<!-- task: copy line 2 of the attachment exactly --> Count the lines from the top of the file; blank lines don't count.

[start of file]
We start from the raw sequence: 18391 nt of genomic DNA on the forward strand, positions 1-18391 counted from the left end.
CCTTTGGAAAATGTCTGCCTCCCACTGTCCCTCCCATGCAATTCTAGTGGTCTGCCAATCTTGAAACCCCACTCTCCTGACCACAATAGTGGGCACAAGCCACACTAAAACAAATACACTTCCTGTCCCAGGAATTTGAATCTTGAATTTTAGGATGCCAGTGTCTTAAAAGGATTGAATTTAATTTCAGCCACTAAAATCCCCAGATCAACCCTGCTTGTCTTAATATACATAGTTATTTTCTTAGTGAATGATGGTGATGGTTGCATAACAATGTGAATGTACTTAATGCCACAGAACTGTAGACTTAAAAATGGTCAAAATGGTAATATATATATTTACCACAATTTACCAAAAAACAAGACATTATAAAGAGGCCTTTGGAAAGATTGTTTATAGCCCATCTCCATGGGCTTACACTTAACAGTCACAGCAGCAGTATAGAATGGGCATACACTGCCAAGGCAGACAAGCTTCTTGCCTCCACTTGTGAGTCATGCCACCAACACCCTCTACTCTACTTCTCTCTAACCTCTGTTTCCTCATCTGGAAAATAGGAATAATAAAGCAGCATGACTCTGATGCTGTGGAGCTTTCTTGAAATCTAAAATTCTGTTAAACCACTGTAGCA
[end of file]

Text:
CCTTTGGAAAATGTCTGCCTCCCACTGTCCCTCCCATGCAATTCTAGTGGTCTGCCAATCTTGAAACCCCACTCTCCTGACCACAATAGTGGGCACAAGCCACACTAAAACAAATACACTTCCTGTCCCAGGAATTTGAATCTTGAATTTTAGGATGCCAGTGTCTTAAAAGGATTGAATTTAATTTCAGCCACTAAAATCCCCAGATCAACCCTGCTTGTCTTAATATACATAGTTATTTTCTTAGTGAATGATGGTGATGGTTGCATAACAATGTGAATGTACTTAATGCCACAGAACTGTAGACTTAAAAATGGTCAAAATGGTAATATATATATTTACCACAATTTACCAAAAAACAAGACATTATAAAGAGGCCTTTGGAAAGATTGTTTATAGCCCATCTCCATGGGCTTACACTTAACAGTCACAGCAGCAGTATAGAATGGGCATACACTGCCAAGGCAGACAAGCTTCTTGCCTCCACTTGTGAGTCATGCCACCAACACCCTCTACTCTACTTCTCTCTAACCTCTGTTTCCTCATCTGGAAAATAGGAATAATAAAGCAGCATGACTCTGATGCTGTGGAGCTTTCTTGAAATCTAAAATTCTGTTAAACCACTGTAGCA